Though it hosts a number of festivals, Tacloban’s biggest are the Pintados-Kasadyaan Festival and the Sangyaw Festival, both in June. These vibrant affairs celebrate the city’s cultural and religious traditions and showcase local talent, creativity and fun. The line-up of activities includes parades, street dancing and contests.
Food-tripping is also a growing leisure activity here, given the number of restaurants and mouth-watering fare begging to be sampled. Guiseppe’s serves traditional Italian cuisine such as homemade pasta and crispy, thin-crust pizzas.
Ocho Seafood & Grill is arguably the city’s best seafood restaurant, where you can have everything from tuna belly to crab cooked to your liking. Their baked mussels, adobo oysters and fried fish skin go great with ice-cold local beer.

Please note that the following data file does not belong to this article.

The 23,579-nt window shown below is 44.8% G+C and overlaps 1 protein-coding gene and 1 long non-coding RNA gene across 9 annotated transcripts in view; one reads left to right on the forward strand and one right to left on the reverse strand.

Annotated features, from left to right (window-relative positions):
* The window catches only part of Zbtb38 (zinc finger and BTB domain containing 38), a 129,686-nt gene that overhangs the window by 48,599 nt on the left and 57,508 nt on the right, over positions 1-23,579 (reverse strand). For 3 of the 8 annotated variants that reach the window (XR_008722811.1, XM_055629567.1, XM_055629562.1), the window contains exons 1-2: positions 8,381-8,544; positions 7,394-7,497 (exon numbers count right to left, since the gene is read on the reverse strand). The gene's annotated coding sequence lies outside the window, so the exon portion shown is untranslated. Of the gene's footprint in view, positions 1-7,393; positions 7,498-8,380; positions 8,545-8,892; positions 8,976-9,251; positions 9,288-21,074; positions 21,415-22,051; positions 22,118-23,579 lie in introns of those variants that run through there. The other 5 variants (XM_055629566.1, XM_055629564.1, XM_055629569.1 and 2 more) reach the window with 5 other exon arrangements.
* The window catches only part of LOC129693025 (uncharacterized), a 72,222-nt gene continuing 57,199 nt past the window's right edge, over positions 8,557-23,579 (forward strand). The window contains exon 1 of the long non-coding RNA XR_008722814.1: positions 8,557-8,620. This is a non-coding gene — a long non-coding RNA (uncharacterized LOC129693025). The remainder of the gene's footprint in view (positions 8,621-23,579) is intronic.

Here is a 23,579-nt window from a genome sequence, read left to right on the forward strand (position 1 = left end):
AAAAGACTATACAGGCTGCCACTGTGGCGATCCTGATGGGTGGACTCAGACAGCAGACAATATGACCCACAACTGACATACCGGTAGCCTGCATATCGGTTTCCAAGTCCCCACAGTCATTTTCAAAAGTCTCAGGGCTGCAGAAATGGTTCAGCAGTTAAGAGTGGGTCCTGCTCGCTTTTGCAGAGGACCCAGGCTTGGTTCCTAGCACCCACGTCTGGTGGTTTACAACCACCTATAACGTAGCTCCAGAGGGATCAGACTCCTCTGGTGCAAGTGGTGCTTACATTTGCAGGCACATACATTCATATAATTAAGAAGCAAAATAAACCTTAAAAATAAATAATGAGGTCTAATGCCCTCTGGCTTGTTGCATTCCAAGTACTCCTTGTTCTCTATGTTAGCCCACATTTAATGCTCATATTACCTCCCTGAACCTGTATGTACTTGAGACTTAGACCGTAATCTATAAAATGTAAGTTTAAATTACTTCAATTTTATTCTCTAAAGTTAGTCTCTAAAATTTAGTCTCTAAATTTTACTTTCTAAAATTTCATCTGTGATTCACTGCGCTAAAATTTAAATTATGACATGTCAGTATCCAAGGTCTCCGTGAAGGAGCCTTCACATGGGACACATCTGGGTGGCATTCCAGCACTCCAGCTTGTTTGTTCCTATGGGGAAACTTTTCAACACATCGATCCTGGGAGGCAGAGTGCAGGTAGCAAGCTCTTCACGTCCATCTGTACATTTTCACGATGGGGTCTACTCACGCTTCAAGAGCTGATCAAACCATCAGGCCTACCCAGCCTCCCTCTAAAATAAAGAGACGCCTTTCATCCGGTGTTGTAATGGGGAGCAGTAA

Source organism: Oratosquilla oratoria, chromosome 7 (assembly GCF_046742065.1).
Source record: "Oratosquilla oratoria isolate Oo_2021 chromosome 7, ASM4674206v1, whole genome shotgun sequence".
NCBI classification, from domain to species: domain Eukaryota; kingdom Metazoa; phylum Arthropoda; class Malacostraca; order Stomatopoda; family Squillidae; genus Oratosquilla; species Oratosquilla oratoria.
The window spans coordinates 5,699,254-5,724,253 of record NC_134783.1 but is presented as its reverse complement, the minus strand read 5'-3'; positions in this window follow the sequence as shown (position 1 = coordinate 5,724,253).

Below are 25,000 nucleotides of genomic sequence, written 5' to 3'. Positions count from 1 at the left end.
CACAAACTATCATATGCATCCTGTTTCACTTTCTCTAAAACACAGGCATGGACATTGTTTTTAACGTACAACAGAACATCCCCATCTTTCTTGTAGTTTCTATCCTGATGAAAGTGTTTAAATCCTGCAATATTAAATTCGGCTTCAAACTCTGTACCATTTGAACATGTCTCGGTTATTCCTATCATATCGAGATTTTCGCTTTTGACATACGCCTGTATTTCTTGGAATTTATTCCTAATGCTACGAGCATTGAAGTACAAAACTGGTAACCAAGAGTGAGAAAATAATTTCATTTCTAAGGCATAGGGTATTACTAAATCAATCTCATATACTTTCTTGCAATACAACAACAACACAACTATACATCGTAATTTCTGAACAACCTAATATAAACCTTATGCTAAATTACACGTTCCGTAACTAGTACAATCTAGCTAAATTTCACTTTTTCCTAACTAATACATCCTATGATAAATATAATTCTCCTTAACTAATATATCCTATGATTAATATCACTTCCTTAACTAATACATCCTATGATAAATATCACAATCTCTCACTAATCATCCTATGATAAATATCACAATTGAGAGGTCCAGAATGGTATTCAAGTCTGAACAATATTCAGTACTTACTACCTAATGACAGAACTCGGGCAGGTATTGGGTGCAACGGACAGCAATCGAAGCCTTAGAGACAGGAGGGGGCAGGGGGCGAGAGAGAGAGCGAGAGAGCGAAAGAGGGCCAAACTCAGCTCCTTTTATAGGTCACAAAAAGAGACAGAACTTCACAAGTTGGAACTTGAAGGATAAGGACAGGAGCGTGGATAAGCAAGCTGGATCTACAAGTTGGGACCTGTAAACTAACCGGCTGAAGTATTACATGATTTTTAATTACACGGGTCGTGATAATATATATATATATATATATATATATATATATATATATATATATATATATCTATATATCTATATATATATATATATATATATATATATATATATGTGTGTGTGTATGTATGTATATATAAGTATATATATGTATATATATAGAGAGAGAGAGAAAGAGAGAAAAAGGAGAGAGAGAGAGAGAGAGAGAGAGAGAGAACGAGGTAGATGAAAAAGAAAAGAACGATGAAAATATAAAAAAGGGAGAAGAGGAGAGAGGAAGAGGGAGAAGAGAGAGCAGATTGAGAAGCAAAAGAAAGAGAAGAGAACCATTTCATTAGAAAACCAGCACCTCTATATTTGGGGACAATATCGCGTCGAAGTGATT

Between bites, go for a sampling of Tacloban’s other attractions.
Tee off at the San Juanico Park Golf and Country Club. It’s an 18-hole golf course with a beautiful clubhouse, an impressive swimming pool, hotel, and other amenities.
On its outskirts lies the winding San Juanico Bridge, the longest bridge in the Philippines, snaking over two kilometers to connect the islands of Leyte and Samar.
The ostentatious Santo Niño Shrine and Heritage Museum, built by former First Lady Imelda Marcos, has more than a dozen rooms full of treasures such as European chandeliers, Chinese ivory carvings and classical Filipino paintings.
Nestled in a park, the Madonna of Japan is a post-World War II token friendship from Japan that depicts an unusual Buddhist-syle Virgin Mary.
The stately Leyte Provincial Capital Building, built in 1924, boasts a striking neoclassical design. And though not quite as well-kept, Gen. Douglas MacArthur’s former headquarters and residence, the Price Mansion, still remains in the city.